I prefer doing 100 burpees for time this way – shorter rep rounds using a fixed time interval rather than going by my intuition gut.  Once I’m able to complete all rounds within this fixed time interval, I then drop the time interval by one second.  My mind and body are more likely to be willing to cooperate with this subtle change.  I call this method of progression “measured coaxing.”

My current 100 burpees for time journey has a Summer 2020 time destination of 10:00 or less.  It’ll take consistent and hard work for me to accomplish this goal.  First up is completing 100 burpees in 11:00 or less.  I hope to accomplish this by the first day of Spring 2020, about one month from now.

When I’m an old man sitting in a rocking chair crapping my pants, I’ll always remember my 65th birthday burpees challenge.

Pax Domini sit semper vobiscum

Friday, February 14, 2020

Do 100 burpees


Good Friday greetings to all Pierini Fitness sports fans.  It’s been one week exactly since my last post.  This is the time of the year when I work more hours and am therefore challenged in other departments, such as fitness and adding new content here.

My workouts are still taking place but they’re shorter.  One way to take full advantage of a shortened workout is to make sure there’s intensity.  I’m doing this by doing burpees; they’re never easy.

Right now, I’m focused on trying to complete 100 burpees in 11 minutes or less.  I’m not quite there yet but am moving in the right direction.

A couple days ago, after a quick 100 burpees workout, I bumped into an acquaintance at the post office who deduced by my appearance and lingering panting for breathing that I had just finished a challenging workout.  I described the workout I had just completed.  He then asked me why I do burpees to which I replied is that they keep me humble.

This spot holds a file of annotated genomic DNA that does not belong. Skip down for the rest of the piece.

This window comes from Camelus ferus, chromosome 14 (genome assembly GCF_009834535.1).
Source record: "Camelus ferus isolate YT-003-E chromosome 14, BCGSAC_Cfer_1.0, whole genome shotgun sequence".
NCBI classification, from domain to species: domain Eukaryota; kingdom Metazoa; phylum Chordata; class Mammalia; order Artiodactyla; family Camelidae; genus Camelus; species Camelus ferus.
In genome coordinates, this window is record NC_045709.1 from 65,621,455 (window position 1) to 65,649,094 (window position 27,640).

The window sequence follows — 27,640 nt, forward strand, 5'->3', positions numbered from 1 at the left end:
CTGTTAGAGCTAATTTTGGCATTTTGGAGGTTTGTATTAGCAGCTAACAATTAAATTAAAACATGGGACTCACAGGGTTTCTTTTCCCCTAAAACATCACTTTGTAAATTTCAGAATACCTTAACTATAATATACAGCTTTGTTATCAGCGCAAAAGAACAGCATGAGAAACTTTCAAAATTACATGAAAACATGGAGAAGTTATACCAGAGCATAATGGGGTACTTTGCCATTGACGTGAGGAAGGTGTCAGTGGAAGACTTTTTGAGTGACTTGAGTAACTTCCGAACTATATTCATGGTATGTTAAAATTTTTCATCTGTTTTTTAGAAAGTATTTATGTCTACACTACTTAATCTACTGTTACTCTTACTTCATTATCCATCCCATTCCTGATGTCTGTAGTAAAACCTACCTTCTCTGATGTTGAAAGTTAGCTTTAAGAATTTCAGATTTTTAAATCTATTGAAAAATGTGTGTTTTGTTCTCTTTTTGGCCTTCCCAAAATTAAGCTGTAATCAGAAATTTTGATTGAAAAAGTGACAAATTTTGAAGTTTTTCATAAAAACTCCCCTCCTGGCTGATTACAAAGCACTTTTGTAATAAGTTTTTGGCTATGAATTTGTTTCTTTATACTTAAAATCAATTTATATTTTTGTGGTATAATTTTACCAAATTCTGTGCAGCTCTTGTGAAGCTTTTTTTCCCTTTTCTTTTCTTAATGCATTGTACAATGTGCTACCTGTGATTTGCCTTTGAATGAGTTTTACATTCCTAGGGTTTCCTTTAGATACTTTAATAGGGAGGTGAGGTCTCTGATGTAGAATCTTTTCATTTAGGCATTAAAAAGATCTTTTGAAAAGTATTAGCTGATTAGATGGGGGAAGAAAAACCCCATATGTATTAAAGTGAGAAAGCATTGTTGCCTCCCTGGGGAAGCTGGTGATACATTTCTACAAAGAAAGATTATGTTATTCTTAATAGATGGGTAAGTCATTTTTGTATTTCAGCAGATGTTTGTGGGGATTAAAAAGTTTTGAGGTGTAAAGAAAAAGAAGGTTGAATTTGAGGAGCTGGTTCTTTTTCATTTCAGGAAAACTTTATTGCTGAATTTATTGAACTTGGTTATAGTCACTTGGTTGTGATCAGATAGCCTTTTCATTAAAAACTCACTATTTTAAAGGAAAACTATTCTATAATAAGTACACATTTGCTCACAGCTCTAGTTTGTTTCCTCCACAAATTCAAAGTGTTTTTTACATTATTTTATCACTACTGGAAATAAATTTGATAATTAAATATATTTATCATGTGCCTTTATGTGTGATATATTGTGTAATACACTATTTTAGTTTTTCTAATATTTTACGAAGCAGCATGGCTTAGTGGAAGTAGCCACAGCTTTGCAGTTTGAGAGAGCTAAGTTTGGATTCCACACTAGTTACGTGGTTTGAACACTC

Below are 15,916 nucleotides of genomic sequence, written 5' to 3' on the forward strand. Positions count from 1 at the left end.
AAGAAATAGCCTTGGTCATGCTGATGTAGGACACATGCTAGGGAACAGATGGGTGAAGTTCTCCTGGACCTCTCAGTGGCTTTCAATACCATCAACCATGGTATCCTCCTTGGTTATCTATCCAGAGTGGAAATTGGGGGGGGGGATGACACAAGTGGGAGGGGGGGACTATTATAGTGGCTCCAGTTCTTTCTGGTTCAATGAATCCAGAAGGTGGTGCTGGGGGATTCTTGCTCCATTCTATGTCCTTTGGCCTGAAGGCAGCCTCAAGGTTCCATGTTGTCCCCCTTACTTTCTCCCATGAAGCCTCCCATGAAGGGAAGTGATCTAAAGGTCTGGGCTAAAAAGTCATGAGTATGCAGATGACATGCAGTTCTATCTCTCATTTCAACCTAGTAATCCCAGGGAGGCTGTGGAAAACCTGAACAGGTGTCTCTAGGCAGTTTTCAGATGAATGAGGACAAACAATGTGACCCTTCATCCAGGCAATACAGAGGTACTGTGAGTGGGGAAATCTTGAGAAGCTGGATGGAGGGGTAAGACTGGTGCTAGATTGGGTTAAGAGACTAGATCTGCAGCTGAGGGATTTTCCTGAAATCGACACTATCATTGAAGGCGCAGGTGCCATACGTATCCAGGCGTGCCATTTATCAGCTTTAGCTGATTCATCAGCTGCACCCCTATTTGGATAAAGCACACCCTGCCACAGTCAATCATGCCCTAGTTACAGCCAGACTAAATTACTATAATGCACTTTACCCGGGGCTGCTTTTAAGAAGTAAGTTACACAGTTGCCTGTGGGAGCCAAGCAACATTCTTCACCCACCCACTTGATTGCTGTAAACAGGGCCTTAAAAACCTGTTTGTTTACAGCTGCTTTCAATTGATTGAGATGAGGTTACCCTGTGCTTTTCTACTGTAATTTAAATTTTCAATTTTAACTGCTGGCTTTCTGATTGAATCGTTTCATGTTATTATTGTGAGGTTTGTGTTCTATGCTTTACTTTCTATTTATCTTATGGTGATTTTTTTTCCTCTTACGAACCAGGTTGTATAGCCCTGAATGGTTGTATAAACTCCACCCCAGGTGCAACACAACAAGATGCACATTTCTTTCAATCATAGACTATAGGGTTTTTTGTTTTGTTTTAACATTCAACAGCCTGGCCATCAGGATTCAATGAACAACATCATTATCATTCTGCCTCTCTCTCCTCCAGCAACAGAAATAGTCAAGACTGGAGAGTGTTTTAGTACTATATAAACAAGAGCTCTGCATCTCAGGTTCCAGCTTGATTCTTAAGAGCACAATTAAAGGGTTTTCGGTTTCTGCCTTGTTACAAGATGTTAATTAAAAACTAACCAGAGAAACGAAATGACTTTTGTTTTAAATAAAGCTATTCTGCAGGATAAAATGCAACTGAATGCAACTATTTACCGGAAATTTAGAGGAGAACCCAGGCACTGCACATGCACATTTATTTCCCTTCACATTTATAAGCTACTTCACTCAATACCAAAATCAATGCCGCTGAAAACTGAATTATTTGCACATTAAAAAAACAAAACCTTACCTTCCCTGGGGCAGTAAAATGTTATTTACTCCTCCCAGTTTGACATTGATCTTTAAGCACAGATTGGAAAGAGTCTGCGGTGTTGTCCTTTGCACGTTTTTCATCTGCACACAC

Hopefully, soon I’ll have something to share and hopefully it’ll be that I met my short-term goal of completing 100 burpees in 11 minutes or less.  Despite how busy I currently am, I’ll always have enough time available to do 100 burpees.

Pax Domini sit semper vobiscum

Friday, February 7, 2020

An aging elitist


How to live forever is a popular topic of interest as evidenced by the sheer volume of articles and research devoted to it.  On any given day, there’s no shortage of reading material to cherry-pick and read about this subject.

A recent article in the New York Times reported that American life expectancy increased for the first time in four years in 2018.  It finally rebounded after three successive years of decline as a result of an opioid abuse epidemic. 

According to the U.S. Centers for Disease Control and Prevention’s National Center for Health Statistics, lower mortality from cancer, accidents and unintentional injuries explained the average life expectancy uptick for 2018, now at 78.7 years at birth.  While considered good news, American life expectancy is still less than most European countries.  

Meanwhile, to the delight of those wanting to live longer than ever before imaginable, aging-longevity influencers are adding new reading and viewing content to their blogs and websites at a blistering pace.  

Dr. Peter Attia, M.D. is one influencer whose content focuses on the science of longevity.  Among his many works is The 5 tactics in the longevity toolkit.

Dr. Rhonda Patrick, Ph.D. is another influencer who’s always adding new aging-longevity content to her FoundMyFitness website.  From autophagy, caloric restriction, epigenetic aging clocks, fasting and more, she offers a “ton of content” for the Ponce de Leon wannabe’s chasing their eternal fountains of youth.  The link between Metformin use and longevity seems to be one of her current topics of interest.

There are countless others who are devoting significant energy to the aging-longevity agenda, in the research they conduct, articles they publish and speeches they deliver to a captive “preaching to the choir” audience of Centrum Silver folks, and younger people too.